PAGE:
The next step in pensions: auto-everything
Whatever your view of the FCA, one thing they are not is idle. The raft of discussion papers, feedback statements, consultation papers, policy statements, etc. is relentless. On 30 July, we techies had a particularly exciting time when the FCA released three papers relating to pensions all on one day.
These were the latest policy statement from the Retirement Outcomes Review (ROR) (PS 19/21), the consultation paper on the changes to pension transfer advice (CP19/25) and a feedback statement on non-workplace pensions (FS19/5).
These three pieces of work together give us a good indication of the direction of travel from the FCA.
Taking the ROR first, the policy statement confirmed the introduction of investment pathways to combat the danger of people defaulting into cash when they access their pension. This is understandable in the context of non-advised clients in legacy or workplace pensions who are disengaged and in real danger of defaulting into cash for a lengthy period. It is more questionable whether it’s required for SIPP clients who by definition are more engaged and are used to making their own investment decisions in the accumulation phase. But the FCA have gone even further and made it a requirement for advisers to consider the pathways and demonstrate that any other investment is more suitable before they can make any other recommendation to a client.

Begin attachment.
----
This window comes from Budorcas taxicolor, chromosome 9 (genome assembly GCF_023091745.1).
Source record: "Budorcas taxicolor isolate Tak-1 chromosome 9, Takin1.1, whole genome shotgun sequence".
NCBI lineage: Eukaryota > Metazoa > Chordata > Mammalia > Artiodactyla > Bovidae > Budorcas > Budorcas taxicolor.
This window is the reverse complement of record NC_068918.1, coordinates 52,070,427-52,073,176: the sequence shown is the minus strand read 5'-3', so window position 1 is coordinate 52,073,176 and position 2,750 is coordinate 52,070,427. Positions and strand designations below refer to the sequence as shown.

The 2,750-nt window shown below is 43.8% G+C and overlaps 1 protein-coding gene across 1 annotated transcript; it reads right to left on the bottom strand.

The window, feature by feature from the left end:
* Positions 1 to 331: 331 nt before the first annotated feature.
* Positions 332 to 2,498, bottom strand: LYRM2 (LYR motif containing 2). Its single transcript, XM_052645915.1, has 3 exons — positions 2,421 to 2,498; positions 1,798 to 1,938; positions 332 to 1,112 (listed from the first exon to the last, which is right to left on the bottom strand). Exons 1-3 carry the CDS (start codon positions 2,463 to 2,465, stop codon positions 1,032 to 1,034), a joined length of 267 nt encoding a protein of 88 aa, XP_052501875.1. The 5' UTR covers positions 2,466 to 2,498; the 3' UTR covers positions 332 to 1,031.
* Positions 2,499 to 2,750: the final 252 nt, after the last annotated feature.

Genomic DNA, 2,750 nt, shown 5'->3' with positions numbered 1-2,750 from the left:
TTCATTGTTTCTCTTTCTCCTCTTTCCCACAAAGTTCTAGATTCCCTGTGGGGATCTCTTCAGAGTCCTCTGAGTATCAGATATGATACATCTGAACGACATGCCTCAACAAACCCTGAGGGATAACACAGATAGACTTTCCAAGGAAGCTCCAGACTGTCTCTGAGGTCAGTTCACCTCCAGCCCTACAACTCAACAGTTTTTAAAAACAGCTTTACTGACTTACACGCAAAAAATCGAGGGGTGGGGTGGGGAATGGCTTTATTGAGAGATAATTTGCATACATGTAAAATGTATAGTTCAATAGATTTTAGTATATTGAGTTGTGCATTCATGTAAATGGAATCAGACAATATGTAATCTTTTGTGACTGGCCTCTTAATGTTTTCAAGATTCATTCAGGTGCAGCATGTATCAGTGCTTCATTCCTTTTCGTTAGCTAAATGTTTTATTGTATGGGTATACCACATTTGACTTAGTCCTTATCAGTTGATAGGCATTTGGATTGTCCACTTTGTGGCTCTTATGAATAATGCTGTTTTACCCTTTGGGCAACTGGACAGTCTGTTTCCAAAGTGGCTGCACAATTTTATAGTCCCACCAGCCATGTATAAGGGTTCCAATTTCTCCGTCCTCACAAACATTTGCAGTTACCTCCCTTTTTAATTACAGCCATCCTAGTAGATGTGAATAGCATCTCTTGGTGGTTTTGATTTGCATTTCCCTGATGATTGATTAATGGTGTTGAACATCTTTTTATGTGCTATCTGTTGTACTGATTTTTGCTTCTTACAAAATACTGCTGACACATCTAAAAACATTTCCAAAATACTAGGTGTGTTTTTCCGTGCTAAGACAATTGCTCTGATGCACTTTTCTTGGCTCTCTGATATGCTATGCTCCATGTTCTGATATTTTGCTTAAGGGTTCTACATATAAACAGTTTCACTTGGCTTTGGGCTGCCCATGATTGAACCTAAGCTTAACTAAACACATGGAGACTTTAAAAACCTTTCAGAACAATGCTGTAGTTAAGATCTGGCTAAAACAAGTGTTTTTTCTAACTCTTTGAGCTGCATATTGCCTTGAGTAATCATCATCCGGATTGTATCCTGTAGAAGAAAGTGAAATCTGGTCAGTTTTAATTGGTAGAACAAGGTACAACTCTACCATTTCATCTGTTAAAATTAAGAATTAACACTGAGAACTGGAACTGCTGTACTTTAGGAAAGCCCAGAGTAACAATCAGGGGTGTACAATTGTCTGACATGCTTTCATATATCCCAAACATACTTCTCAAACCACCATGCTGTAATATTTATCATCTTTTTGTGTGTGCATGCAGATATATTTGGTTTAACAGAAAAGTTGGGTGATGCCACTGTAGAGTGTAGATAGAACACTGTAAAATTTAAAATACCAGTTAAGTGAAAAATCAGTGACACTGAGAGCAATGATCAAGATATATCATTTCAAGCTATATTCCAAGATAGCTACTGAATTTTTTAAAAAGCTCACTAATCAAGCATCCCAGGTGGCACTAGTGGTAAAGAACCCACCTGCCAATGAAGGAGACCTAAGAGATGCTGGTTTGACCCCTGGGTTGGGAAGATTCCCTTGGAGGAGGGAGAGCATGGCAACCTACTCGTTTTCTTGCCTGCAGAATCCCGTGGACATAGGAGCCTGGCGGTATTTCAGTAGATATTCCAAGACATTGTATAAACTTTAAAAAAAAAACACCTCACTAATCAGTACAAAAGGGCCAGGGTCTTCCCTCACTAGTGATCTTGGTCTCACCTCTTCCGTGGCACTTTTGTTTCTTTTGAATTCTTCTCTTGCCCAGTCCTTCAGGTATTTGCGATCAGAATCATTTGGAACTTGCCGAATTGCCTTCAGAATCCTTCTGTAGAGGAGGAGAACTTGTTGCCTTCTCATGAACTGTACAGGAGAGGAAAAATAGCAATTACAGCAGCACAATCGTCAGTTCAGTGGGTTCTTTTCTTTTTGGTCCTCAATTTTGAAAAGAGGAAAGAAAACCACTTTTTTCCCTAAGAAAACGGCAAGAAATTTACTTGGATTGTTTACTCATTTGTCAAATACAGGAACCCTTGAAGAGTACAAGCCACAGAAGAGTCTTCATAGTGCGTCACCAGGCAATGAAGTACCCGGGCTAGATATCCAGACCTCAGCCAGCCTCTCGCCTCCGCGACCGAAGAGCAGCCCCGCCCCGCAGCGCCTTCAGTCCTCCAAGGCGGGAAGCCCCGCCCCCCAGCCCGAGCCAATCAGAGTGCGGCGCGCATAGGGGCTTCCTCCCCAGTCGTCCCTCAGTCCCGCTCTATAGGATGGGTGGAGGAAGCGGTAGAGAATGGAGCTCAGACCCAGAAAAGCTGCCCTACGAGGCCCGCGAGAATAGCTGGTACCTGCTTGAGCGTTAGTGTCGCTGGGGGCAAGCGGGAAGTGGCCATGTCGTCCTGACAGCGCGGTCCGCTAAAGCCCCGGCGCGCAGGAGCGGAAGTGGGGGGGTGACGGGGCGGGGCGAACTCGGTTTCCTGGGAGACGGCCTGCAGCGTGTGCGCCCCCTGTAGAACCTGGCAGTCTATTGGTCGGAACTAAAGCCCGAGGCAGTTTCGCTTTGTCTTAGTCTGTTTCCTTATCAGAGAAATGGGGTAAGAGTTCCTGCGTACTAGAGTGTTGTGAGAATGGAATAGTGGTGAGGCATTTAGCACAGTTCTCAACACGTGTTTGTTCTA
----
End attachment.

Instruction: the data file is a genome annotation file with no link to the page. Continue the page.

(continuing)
Turning to the DB paper next, here the headlines have revolved around the proposed ban on contingent changing, but also key is that any recommendation to transfer by default will be to the workplace pension. In order to recommend a transfer elsewhere advisers will need to demonstrate that the new scheme is ‘more suitable’ than that workplace pension.
Last we have the paper on non-workplace pensions. This is only at the feedback statement stage, but the proposal is to extend investment pathways into the accumulation phase of personal pensions too. This would create a default pathway (or pathways – yet to be decided) with ‘lifestyling’. Like with drawdown pathways, the proposal is that advisers will also have to consider these pathways first, and be able to demonstrate why any alternative investment recommendation was more appropriate. The consultation paper on this is due out Q1 2020, so watch this space.
So, we’re looking at default investment pathways in drawdown, the default pension scheme always being the workplace pension, and default investments for accumulation in all pensions.
Rather than tackling the issue of disengagement with pensions, it could be argued that the FCA have accepted this is the status quo and that the best way of protecting consumers is to default them into investing. The danger of this is that it could be self-perpetuating and actually increase disengagement further. Those that may have taken more interest, or could have been nudged into making decisions appropriate for them, may come to believe they don’t need to bother now because it’s all done for them.
It looks like pension advice will increasingly become the enclave of high net worth clients, and those with more moderate needs will have even less desire or inclination to seek out help.